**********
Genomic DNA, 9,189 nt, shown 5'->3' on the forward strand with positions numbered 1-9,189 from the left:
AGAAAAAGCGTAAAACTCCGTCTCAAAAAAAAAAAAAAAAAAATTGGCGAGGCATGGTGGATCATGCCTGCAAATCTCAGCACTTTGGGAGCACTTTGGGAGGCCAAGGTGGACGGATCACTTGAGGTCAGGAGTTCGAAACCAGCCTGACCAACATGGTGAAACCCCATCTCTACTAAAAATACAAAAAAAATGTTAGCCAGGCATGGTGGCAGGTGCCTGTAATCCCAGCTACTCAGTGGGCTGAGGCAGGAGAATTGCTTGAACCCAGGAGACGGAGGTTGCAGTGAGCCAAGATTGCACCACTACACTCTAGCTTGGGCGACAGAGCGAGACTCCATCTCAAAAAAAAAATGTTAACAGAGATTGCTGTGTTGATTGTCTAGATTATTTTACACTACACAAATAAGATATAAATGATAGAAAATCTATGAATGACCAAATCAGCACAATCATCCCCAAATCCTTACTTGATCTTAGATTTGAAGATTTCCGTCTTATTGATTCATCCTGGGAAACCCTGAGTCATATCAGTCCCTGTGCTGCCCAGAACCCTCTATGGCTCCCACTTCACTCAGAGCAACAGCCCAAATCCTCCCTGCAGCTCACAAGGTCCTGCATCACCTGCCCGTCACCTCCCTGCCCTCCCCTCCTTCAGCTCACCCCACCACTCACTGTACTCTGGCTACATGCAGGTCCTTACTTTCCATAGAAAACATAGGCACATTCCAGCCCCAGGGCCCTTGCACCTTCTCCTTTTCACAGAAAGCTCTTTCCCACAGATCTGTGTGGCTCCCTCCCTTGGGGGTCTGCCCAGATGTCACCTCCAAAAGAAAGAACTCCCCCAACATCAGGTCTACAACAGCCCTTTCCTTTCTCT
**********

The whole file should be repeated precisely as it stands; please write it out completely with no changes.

Genomic DNA, 9,189 nt, shown 5'->3' on the forward strand with positions numbered 1-9,189 from the left:
AGAAAAAGCGTAAAACTCCGTCTCAAAAAAAAAAAAAAAAAAATTGGCGAGGCATGGTGGATCATGCCTGCAAATCTCAGCACTTTGGGAGCACTTTGGGAGGCCAAGGTGGACGGATCACTTGAGGTCAGGAGTTCGAAACCAGCCTGACCAACATGGTGAAACCCCATCTCTACTAAAAATACAAAAAAAATGTTAGCCAGGCATGGTGGCAGGTGCCTGTAATCCCAGCTACTCAGTGGGCTGAGGCAGGAGAATTGCTTGAACCCAGGAGACGGAGGTTGCAGTGAGCCAAGATTGCACCACTACACTCTAGCTTGGGCGACAGAGCGAGACTCCATCTCAAAAAAAAAATGTTAACAGAGATTGCTGTGTTGATTGTCTAGATTATTTTACACTACACAAATAAGATATAAATGATAGAAAATCTATGAATGACCAAATCAGCACAATCATCCCCAAATCCTTACTTGATCTTAGATTTGAAGATTTCCGTCTTATTGATTCATCCTGGGAAACCCTGAGTCATATCAGTCCCTGTGCTGCCCAGAACCCTCTATGGCTCCCACTTCACTCAGAGCAACAGCCCAAATCCTCCCTGCAGCTCACAAGGTCCTGCATCACCTGCCCGTCACCTCCCTGCCCTCCCCTCCTTCAGCTCACCCCACCACTCACTGTACTCTGGCTACATGCAGGTCCTTACTTTCCATAGAAAACATAGGCACATTCCAGCCCCAGGGCCCTTGCACCTTCTCCTTTTCACAGAAAGCTCTTTCCCACAGATCTGTGTGGCTCCCTCCCTTGGGGGTCTGCCCAGATGTCACCTCCAAAAGAAAGAACTCCCCCAACATCAGGTCTACAACAGCCCTTTCCTTTCTCT